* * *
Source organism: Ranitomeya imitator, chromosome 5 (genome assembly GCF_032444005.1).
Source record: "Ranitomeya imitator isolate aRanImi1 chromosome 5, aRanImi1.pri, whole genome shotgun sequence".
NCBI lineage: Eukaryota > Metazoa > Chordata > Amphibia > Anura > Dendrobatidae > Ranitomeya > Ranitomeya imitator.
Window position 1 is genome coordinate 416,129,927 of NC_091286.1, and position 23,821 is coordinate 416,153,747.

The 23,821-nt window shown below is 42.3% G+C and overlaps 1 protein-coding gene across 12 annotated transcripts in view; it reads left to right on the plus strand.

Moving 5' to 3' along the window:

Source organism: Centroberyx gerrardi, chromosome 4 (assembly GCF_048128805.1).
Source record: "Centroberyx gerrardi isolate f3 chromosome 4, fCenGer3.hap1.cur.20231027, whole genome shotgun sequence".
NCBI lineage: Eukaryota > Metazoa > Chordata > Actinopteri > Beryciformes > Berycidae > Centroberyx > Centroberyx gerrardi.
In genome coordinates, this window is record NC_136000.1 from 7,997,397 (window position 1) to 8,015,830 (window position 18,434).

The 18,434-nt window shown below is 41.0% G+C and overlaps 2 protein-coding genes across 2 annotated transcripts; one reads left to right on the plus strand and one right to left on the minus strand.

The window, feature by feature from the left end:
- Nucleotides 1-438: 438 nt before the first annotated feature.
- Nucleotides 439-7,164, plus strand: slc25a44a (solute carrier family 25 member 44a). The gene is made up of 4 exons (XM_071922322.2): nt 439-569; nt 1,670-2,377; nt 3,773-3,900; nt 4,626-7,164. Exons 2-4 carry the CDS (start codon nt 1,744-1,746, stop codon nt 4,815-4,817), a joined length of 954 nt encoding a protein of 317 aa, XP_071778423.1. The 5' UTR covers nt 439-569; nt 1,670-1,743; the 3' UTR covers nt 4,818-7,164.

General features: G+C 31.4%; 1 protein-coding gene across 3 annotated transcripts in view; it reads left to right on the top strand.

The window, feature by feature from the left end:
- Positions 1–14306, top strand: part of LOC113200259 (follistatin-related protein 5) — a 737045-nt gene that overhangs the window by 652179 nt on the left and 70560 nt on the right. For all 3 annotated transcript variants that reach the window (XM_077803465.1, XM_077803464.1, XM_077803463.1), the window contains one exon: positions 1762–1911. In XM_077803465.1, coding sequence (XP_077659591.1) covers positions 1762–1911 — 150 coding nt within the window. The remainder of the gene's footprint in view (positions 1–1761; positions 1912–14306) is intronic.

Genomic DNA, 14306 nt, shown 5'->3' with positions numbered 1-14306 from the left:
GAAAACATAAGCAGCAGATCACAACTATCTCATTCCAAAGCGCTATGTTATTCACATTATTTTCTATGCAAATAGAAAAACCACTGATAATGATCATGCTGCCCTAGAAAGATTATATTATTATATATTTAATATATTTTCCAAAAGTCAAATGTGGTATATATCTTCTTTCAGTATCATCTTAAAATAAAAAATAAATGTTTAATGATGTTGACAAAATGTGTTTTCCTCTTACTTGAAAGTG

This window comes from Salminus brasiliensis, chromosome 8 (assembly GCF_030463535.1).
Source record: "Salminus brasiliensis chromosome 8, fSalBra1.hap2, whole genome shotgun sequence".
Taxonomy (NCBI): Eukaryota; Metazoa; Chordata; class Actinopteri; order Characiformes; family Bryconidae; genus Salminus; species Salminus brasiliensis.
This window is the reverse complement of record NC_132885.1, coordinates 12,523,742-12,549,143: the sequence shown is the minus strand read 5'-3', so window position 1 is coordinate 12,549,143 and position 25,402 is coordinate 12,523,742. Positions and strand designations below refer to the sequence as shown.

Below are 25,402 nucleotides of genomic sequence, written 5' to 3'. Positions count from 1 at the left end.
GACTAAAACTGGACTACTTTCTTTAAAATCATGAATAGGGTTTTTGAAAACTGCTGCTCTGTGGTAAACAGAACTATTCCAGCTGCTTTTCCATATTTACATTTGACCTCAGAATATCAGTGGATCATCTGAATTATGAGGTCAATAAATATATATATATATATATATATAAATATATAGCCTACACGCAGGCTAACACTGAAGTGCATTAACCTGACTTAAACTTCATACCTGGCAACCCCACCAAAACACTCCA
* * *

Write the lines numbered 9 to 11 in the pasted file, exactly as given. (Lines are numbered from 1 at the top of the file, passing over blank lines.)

NCBI lineage: Eukaryota > Metazoa > Chordata > Actinopteri > Beryciformes > Berycidae > Centroberyx > Centroberyx gerrardi.
In genome coordinates, this window is record NC_136000.1 from 7,997,397 (window position 1) to 8,015,830 (window position 18,434).

The 18,434-nt window shown below is 41.0% G+C and overlaps 2 protein-coding genes across 2 annotated transcripts; one reads left to right on the plus strand and one right to left on the minus strand.